Step #3: Invest regularly in a low-cost index tracking fund
For many investors, saving regularly into an index tracking fund or index tracking ETF is the only investing you’ll ever need to do.
Like saving into a high interest savings account, set up a fortnightly direct debit or BPAY. You’ll hardly miss the money, and in 20, 30 or 40 years, you’ll be eternally grateful for the wonderful large nest egg your saving and investing will have turned into.
When it comes to index tracking funds, Vanguard Investments has few peers. The US giant, the largest mutual fund in the world, has been operating here in Australian since 1996.
Their Vanguard Index Australian Shares Fund tracks the S&P/ASX 300 index, investing in around the largest 300 Australian companies and property trusts listed on the Australian Securities Exchange (ASX).
For many people, especially those looking to invest regularly, this is the only fund they’ll ever need.
The minimum initial investment is $5,000, and additional investments made via BPAY are only $100. Management costs up to the first $50,000 are 0.75%, falling to 0.50% on the next $50,000 and to 0.35% on the balance over $100,000.
Click here to learn more from the Vanguard website.
(Note: The Motley Fool doesn’t receive any payments or commissions from Vanguard. We just like their product!)
Step #4: Buy individual shares
If you’re like us, you might not be entirely satisfied with investing in an index tracker alone.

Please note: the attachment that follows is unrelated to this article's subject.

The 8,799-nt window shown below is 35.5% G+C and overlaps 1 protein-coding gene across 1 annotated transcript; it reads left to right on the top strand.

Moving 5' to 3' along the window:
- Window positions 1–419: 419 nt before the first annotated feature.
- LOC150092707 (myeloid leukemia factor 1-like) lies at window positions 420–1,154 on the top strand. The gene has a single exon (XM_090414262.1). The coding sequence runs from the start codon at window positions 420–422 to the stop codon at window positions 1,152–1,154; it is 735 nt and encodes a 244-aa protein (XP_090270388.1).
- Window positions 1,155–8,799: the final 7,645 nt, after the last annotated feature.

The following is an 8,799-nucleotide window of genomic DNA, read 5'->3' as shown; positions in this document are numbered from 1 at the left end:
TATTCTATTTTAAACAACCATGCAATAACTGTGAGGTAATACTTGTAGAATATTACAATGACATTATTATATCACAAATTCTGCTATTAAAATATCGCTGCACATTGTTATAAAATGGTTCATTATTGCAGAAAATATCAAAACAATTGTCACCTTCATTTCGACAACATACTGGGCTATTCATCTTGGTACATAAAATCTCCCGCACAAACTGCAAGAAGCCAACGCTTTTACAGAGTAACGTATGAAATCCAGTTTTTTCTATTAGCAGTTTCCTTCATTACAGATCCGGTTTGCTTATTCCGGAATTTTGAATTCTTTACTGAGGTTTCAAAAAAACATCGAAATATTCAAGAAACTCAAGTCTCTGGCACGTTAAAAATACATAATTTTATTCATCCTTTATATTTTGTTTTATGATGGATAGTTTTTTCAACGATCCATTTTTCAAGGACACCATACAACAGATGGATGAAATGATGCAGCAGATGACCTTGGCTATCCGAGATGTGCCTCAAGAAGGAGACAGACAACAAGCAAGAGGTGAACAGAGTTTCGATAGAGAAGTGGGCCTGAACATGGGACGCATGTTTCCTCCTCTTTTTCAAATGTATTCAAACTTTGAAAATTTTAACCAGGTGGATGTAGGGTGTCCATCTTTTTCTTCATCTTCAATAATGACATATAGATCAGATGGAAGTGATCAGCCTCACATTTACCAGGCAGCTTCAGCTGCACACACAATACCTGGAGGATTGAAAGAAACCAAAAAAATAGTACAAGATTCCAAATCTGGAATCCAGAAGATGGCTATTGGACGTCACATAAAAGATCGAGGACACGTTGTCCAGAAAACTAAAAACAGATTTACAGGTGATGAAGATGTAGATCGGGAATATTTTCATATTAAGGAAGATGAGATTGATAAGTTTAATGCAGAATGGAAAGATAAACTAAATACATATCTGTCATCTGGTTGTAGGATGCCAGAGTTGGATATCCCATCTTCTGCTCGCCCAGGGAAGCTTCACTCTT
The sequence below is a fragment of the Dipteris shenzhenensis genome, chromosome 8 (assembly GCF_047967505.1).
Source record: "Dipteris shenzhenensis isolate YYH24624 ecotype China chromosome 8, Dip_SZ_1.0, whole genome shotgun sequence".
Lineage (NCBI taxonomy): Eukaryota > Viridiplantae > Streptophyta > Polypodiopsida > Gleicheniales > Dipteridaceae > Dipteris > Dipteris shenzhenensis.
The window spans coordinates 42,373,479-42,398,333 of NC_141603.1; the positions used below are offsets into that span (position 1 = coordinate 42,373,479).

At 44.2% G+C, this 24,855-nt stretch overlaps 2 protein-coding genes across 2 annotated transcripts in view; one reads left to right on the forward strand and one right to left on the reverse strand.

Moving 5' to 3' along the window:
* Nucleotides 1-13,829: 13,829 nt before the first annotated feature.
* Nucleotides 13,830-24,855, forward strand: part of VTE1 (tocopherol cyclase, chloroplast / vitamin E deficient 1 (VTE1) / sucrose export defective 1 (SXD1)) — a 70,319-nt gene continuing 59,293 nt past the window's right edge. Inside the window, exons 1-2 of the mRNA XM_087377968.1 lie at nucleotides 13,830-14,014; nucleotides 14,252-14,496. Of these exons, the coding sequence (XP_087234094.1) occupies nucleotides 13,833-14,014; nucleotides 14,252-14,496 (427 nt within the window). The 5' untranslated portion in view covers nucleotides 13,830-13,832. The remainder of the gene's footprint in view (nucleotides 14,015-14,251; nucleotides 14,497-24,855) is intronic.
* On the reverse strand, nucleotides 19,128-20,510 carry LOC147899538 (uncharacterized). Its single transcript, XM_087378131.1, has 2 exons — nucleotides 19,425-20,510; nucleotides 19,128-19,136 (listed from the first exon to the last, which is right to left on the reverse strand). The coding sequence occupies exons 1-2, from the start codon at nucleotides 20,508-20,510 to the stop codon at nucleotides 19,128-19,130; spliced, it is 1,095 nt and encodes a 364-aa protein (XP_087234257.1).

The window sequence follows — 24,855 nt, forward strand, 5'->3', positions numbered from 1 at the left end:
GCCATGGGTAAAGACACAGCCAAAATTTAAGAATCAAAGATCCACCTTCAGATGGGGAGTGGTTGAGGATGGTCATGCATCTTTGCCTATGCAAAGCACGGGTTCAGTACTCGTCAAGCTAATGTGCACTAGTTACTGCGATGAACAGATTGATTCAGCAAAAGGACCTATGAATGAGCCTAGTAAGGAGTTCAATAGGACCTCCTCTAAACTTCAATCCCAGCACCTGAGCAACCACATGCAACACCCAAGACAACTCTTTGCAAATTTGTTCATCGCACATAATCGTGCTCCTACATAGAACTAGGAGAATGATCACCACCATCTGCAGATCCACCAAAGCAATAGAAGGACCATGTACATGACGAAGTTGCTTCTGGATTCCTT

Firstly, if you want to beat the returns of the index, and it is possible to do so, you’ll need to look outside a tracker.
And secondly, we suspect you’ll find it’s challenging, fun and hopefully ultimately rewarding by investing in individual companies.
Imagine if you could find the next Flight Centre Limited (ASX: FLT), Woolworths (ASX: WOW), Commonwealth Bank of Australia (ASX: CBA) or even Maverick Drilling & Exploration (ASX: MAD), all of which have significantly out-performed the returns of the index over the years?
Through our free investing reports, our free newsletter, and ultimately Motley Fool Share Advisor, our subscription newsletter service, The Motley Fool aims to help you uncover some compelling long-term investment ideas.
So there you have it. A simple and hopefully very effective plan for you to generate wealth, over the long-term.
If you’re in the market for some high yielding ASX shares, look no further than our “Secure Your Future with 3 Rock-Solid Dividend Stocks” report. In this free report, we’ve put together our best ideas for investors who are looking for solid companies with high dividends and good growth potential. Click here now to find out the names of our three favourite income ideas. But hurry – the report is free for only a limited time.
Bruce Jackson has an interest in Commonwealth Bank and Woolworths. The Motley Fool‘s purpose is to help the world invest, better. Take Stock is The Motley Fool’s free investing newsletter. Packed with stock ideas and investing advice, it is essential reading for anyone looking to build and grow their wealth in the years ahead. Click here now to request your free subscription, whilst it’s still available. This article contains general investment advice only (under AFSL 400691). Authorised by Bruce Jackson.